UN Environment Program
The UN Environment Program (UNEP), founded in 1972, is headquartered in Nairobi, Kenya, and has six regional offices (Europe, Africa, North America, Asia and the Pacific, Latin America and the Caribbean, and West Asia). Its Governing Council consists of 58 member states, including the United States. The United Nations General Assembly elects members from different regional groupings for four-year terms. UNEP's Executive Director (ED) Achim Steiner was elected in June 2006 by the General Assembly after being nominated by the UN Secretary-General. ED Steiner undertook program-wide reform and reorganization within UNEP, including the drafting of a results-oriented Medium-Term Strategy to focus UNEP's work and transform UNEP into a more effective and accountable organization. The 10th Special Session of the UNEP Governing Council/Global Ministerial Environment Forum (GC/GMEF) in Monaco scheduled for February 2008 was set to adopt several decisions, including endorsement of the Medium-Term Strategy and its thematic priorities as a basis for the 2010-2011 Program of Work and Budget to be adopted at the February 2009 Governing Council.
UNEP sets the environmental agenda within the UN system, addressing environmental problems that transcend borders and potentially affect the health and prosperity of U.S. citizens. Active involvement in UNEP helps the United States promote sustainable development and protect the environment by combating global environmental degradation. Involvement in UNEP also promotes the interests of U.S. industry, which is directly affected by evolving international environmental standards. Chemicals are an area of particular interest. In 2006, the United States negotiated the Strategic Approach for International Chemicals Management (SAICM), establishing broad voluntary standards for producing and transporting chemicals worldwide. The United States has also provided funding to support operation of the Secretariats of the Stockholm Convention on Persistent Organic Pollutants, the Montreal Protocol on Substances that Deplete the Ozone Layer, and the Rotterdam Convention on Prior Informed Consent (for the international movement of chemicals). In addition, the United States has been the main supporter of the UNEP Mercury Program, which is aimed at helping countries reduce global mercury. UNEP also contributes to regional stability through work in areas affected by conflict.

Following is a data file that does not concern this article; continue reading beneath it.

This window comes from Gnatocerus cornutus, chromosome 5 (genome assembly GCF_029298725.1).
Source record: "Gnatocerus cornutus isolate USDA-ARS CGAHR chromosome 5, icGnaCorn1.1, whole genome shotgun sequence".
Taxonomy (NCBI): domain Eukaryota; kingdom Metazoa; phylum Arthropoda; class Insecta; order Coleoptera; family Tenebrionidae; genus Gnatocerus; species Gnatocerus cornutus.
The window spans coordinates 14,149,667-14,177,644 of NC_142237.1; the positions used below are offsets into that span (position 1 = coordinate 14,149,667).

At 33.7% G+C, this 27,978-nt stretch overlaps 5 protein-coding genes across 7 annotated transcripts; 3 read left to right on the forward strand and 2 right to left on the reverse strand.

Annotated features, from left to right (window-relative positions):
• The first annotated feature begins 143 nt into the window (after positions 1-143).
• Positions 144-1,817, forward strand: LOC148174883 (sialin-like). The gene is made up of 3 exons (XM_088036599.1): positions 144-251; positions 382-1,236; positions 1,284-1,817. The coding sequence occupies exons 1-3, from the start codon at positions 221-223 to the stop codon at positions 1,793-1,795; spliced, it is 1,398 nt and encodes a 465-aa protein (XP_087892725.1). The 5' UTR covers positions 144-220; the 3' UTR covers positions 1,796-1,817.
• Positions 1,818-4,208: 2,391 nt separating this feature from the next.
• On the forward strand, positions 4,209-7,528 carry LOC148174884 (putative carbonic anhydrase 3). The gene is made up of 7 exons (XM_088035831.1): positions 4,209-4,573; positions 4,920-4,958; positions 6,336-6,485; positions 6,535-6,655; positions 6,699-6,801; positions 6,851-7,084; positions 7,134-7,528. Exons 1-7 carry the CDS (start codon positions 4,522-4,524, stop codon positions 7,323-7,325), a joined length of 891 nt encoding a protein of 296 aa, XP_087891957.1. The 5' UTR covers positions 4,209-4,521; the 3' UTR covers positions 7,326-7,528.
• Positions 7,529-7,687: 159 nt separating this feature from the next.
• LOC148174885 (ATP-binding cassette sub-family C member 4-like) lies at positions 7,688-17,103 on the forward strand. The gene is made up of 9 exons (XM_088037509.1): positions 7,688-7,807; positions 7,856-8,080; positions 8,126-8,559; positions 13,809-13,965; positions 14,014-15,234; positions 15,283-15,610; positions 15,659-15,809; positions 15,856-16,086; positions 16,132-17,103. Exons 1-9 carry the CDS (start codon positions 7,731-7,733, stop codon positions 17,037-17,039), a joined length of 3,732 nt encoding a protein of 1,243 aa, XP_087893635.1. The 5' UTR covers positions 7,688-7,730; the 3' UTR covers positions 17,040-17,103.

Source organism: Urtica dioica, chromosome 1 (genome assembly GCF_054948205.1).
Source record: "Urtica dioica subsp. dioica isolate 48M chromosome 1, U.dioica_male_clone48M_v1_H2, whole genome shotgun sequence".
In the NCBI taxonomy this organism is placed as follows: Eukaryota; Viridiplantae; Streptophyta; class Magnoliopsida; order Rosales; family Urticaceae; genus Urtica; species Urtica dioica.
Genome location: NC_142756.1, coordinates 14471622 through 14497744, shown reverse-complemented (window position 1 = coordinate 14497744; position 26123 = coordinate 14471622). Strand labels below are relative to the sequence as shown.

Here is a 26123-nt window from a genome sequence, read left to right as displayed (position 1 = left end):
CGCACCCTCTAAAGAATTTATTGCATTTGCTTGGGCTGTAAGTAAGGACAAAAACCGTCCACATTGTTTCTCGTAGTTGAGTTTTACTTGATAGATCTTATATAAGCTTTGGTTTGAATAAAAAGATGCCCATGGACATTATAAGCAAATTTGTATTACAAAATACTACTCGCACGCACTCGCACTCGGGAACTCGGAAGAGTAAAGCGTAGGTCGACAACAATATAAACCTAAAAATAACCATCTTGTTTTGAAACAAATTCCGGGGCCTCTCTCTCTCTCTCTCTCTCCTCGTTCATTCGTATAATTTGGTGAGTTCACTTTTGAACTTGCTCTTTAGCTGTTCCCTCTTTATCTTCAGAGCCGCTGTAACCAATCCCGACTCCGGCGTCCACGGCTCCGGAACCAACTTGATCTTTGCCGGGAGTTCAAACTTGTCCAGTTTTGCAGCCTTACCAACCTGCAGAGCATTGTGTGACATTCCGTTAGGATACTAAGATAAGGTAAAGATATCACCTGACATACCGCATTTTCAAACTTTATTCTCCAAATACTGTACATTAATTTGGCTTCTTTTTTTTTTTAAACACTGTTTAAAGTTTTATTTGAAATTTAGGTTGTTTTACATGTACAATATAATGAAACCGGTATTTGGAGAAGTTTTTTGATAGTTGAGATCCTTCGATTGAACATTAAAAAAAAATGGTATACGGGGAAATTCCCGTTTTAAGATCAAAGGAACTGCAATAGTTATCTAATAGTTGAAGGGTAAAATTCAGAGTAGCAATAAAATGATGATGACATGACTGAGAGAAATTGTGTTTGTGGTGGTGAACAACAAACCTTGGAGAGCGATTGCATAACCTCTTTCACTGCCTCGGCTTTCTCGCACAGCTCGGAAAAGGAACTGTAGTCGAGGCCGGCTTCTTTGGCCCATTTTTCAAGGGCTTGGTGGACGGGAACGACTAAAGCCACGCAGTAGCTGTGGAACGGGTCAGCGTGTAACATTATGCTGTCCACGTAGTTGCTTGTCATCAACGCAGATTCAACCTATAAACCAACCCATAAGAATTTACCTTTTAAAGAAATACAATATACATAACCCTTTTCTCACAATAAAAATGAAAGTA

The United States strongly supports work done in UNEP's core programs, such as early warning and assessment of environmental threats, the regional seas program, capacity-building for domestic environmental governance in developing countries, and the global program of action to combat land-based sources of marine pollution. The United States values UNEP's monitoring and assessment activities, as well as its work to publicize emerging environmental trends, especially in regional for a where national responsibilities do not take precedence.